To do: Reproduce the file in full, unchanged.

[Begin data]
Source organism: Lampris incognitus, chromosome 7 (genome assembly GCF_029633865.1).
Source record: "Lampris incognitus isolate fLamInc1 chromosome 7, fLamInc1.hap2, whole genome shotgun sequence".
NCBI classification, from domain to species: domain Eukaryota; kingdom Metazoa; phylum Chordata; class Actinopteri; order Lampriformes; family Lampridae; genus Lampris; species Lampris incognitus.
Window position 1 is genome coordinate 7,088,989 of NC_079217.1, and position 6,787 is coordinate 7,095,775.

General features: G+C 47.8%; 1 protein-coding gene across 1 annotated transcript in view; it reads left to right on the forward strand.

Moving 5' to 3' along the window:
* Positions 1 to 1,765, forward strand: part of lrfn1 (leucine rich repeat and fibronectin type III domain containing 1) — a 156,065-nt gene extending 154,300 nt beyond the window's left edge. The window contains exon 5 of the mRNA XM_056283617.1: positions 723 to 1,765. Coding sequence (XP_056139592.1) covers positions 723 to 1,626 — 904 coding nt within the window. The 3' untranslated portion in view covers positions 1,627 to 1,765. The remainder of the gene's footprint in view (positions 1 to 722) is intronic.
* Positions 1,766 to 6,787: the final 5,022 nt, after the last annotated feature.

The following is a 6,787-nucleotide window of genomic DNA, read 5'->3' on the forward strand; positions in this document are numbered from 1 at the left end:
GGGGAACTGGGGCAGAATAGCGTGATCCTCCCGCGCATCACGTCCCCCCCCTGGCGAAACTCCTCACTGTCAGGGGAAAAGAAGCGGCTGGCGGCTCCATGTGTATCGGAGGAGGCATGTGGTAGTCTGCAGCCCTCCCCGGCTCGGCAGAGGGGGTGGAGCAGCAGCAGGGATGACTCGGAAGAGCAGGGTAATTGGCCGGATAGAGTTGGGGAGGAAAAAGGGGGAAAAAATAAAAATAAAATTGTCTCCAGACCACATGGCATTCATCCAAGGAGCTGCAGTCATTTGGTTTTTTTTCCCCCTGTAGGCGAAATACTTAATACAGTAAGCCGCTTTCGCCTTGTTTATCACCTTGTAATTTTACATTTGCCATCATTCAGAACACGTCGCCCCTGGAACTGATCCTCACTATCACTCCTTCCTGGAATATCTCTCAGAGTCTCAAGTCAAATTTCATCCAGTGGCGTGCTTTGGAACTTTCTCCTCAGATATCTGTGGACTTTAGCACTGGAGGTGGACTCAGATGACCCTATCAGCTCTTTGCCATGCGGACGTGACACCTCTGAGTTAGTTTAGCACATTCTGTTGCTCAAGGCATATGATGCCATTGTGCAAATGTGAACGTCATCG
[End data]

Source organism: Lampris incognitus, chromosome 7 (genome assembly GCF_029633865.1).
Source record: "Lampris incognitus isolate fLamInc1 chromosome 7, fLamInc1.hap2, whole genome shotgun sequence".
NCBI classification, from domain to species: domain Eukaryota; kingdom Metazoa; phylum Chordata; class Actinopteri; order Lampriformes; family Lampridae; genus Lampris; species Lampris incognitus.
Window position 1 is genome coordinate 7,088,989 of NC_079217.1, and position 6,787 is coordinate 7,095,775.

General features: G+C 47.8%; 1 protein-coding gene across 1 annotated transcript in view; it reads left to right on the forward strand.

Moving 5' to 3' along the window:
* Positions 1 to 1,765, forward strand: part of lrfn1 (leucine rich repeat and fibronectin type III domain containing 1) — a 156,065-nt gene extending 154,300 nt beyond the window's left edge. The window contains exon 5 of the mRNA XM_056283617.1: positions 723 to 1,765. Coding sequence (XP_056139592.1) covers positions 723 to 1,626 — 904 coding nt within the window. The 3' untranslated portion in view covers positions 1,627 to 1,765. The remainder of the gene's footprint in view (positions 1 to 722) is intronic.
* Positions 1,766 to 6,787: the final 5,022 nt, after the last annotated feature.

The following is a 6,787-nucleotide window of genomic DNA, read 5'->3' on the forward strand; positions in this document are numbered from 1 at the left end:
GGGGAACTGGGGCAGAATAGCGTGATCCTCCCGCGCATCACGTCCCCCCCCTGGCGAAACTCCTCACTGTCAGGGGAAAAGAAGCGGCTGGCGGCTCCATGTGTATCGGAGGAGGCATGTGGTAGTCTGCAGCCCTCCCCGGCTCGGCAGAGGGGGTGGAGCAGCAGCAGGGATGACTCGGAAGAGCAGGGTAATTGGCCGGATAGAGTTGGGGAGGAAAAAGGGGGAAAAAATAAAAATAAAATTGTCTCCAGACCACATGGCATTCATCCAAGGAGCTGCAGTCATTTGGTTTTTTTTCCCCCTGTAGGCGAAATACTTAATACAGTAAGCCGCTTTCGCCTTGTTTATCACCTTGTAATTTTACATTTGCCATCATTCAGAACACGTCGCCCCTGGAACTGATCCTCACTATCACTCCTTCCTGGAATATCTCTCAGAGTCTCAAGTCAAATTTCATCCAGTGGCGTGCTTTGGAACTTTCTCCTCAGATATCTGTGGACTTTAGCACTGGAGGTGGACTCAGATGACCCTATCAGCTCTTTGCCATGCGGACGTGACACCTCTGAGTTAGTTTAGCACATTCTGTTGCTCAAGGCATATGATGCCATTGTGCAAATGTGAACGTCATCG